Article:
• Have fun with it. I’ve found that the more ridiculous and memorable you can make the recognition, the more kids appreciate it. One of my favorites is the celebration dinner. Preparing a favorite meal or visiting a favorite restaurant offers ample pre-event anticipation and a chance to call attention to the victory during the feast. Not a foodie? Make a cheesy award and really pour it on when you bestow it upon your deserving champion. Even the moodiest teenagers may feign embarrassment, but your appreciation of their achievement will stick with them.
  • Reinforce the win after the fact. It may be surprising, but our kids are as busy as we are these days. Their schedules are jam-packed with organized activities and increasing demands. Even if you’ve done the right thing by recognizing their achievement in the moment, they may be on to the next thing. After a day or two has passed, recall the achievement to let them relive their win and cement the memory of achievement.

A Work|Life Warrior realizes that if you want to foster achievement in your family, you’ve got to seize the opportunity to recognize “what winning looks like”. You need to take the time to reward the right thing – effort that produces results – both on the spot and after a bit of time has passed.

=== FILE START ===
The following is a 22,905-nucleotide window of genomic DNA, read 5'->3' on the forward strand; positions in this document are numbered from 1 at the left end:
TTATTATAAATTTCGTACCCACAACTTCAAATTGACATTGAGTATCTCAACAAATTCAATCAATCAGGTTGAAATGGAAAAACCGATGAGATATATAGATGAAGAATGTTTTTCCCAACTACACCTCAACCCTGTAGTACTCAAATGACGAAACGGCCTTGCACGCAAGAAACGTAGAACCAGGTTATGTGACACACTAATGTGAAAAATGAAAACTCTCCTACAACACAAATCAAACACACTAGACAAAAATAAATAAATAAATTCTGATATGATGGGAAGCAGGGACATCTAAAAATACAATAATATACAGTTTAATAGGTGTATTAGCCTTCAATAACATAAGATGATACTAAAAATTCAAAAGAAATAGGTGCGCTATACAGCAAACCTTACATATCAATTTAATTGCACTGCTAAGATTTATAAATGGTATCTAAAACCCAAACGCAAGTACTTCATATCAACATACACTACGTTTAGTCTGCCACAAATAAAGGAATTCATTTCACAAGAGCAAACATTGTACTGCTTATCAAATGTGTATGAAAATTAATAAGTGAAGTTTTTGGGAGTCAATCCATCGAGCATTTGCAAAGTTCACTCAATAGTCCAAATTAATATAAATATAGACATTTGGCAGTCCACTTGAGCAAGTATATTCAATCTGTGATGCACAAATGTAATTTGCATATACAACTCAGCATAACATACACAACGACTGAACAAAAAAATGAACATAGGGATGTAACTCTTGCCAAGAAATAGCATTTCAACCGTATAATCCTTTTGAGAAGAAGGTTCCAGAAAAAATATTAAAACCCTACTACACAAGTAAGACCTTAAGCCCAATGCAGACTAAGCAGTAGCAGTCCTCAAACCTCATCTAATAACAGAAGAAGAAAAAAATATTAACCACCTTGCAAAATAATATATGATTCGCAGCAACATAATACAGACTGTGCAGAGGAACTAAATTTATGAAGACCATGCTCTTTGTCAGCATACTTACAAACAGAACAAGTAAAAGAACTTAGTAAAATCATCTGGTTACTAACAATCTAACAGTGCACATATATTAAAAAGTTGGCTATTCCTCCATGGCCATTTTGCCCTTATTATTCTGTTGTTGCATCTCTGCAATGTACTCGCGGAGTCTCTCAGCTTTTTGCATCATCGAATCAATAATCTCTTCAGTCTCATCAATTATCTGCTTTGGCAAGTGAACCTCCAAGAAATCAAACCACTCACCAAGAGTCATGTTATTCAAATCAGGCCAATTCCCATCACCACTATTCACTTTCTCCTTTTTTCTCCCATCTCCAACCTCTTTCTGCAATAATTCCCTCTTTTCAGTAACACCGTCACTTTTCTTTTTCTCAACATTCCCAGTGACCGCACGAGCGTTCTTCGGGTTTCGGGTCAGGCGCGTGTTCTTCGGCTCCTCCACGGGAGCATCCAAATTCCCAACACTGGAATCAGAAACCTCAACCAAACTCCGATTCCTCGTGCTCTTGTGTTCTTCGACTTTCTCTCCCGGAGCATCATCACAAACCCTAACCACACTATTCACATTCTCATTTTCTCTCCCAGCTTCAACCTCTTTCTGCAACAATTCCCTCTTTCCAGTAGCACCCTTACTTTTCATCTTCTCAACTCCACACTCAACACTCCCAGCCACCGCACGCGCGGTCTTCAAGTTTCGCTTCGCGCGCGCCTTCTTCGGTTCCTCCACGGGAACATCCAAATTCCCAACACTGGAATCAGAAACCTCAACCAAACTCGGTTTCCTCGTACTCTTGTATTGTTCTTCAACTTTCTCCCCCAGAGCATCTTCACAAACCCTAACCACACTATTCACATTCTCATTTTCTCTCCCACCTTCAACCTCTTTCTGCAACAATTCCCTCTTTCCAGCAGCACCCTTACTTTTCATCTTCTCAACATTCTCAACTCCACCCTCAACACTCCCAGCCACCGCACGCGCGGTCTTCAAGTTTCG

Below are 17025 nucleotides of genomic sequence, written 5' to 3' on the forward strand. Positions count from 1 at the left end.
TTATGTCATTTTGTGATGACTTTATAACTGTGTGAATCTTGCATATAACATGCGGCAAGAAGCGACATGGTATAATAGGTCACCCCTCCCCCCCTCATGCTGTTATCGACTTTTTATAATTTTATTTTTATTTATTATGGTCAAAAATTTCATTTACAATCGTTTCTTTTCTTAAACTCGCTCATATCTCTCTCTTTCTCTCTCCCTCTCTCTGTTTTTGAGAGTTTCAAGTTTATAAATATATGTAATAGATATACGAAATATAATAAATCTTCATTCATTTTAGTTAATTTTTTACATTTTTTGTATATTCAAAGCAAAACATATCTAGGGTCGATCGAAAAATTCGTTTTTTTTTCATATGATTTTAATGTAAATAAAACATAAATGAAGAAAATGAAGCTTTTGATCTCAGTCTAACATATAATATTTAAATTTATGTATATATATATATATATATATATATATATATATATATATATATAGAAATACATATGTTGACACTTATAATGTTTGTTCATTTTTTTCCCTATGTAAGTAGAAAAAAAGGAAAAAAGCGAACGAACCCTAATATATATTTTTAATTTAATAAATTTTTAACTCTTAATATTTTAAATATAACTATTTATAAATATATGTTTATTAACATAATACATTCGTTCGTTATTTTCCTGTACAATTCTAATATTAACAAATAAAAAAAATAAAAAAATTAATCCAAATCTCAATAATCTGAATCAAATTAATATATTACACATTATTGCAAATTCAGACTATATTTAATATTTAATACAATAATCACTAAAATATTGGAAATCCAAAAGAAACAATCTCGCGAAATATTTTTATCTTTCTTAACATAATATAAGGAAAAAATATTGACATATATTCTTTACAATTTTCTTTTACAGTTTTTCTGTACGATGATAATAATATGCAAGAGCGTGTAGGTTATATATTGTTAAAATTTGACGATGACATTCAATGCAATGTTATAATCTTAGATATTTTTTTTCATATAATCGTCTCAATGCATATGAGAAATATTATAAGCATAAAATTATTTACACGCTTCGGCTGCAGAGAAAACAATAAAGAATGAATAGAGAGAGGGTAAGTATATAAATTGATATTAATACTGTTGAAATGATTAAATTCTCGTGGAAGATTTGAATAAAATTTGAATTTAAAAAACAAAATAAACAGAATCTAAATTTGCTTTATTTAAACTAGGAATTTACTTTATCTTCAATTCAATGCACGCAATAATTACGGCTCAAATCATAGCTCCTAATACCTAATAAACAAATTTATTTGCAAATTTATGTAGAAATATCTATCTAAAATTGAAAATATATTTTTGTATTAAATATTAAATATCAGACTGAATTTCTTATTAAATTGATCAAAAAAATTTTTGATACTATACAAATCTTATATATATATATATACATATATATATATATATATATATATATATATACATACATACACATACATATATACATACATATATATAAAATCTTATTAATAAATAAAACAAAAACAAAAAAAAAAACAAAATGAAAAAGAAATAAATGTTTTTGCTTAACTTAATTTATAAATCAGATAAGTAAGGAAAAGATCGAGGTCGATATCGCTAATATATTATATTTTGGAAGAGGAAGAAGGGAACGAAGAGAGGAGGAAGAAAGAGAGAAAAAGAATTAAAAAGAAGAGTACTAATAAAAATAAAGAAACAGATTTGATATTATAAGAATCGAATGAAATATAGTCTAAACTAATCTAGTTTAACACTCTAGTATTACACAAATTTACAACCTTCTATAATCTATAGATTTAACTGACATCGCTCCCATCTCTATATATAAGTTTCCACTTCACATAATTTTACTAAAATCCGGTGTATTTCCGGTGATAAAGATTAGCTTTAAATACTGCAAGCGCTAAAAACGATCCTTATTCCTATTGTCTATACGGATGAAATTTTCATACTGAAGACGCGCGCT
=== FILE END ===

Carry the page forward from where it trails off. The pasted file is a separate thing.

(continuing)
Techniques like these are key to creating champions at home. They’re a lot more effective than plastic toy keys, that’s for sure.

(Featured image by Unsplash.com)


How do you like to provide recognition when a family member crushes it? Share your thoughts and experiences in the Comments section below.

How to Help Your Kids GROW into Lifelong Achievers

During the summer months, the streets of my Cape Cod town become engorged with tourists and beachgoers. This becomes painfully obvious when you see a car with out-of-state plates attempting to make an ill-advised left turn, much to the chagrin of locals like myself.

parent and child on beach

This is why I’ve taken to use a variety of backroads to shave valuable minutes off my journey. I remember one fateful day when I estimated that I would have to spend an extra 10 minutes to get to the grocery store. I can’t waste that kind of time when I have Oreo Thins to purchase, so I veered onto one of my trusty shortcuts. Pure genius, I thought to myself as I whizzed along.

I was shocked and dismayed when I saw a flagman motioning for me to stop. I spent the next 20 minutes watching a team of construction workers discuss a very large hole in the ground. Finally, the mammoth yellow road machine that had blocked my path lurched to the right, and I was allowed to proceed.

My driving experience reminds me of a saying often employed by coaches and personal development gurus:

When it comes to people, fast is slow and slow is fast.

I’ve never found this maxim to be more true than when parenting. When I try to produce short-term changes in behavior (“Clean your room or you’re not going to the movies.”) or try to imprint my methods (“Just make a simple to-do list like I do.”) with one of my darling cherubs, we both end up frustrated and nothing changes.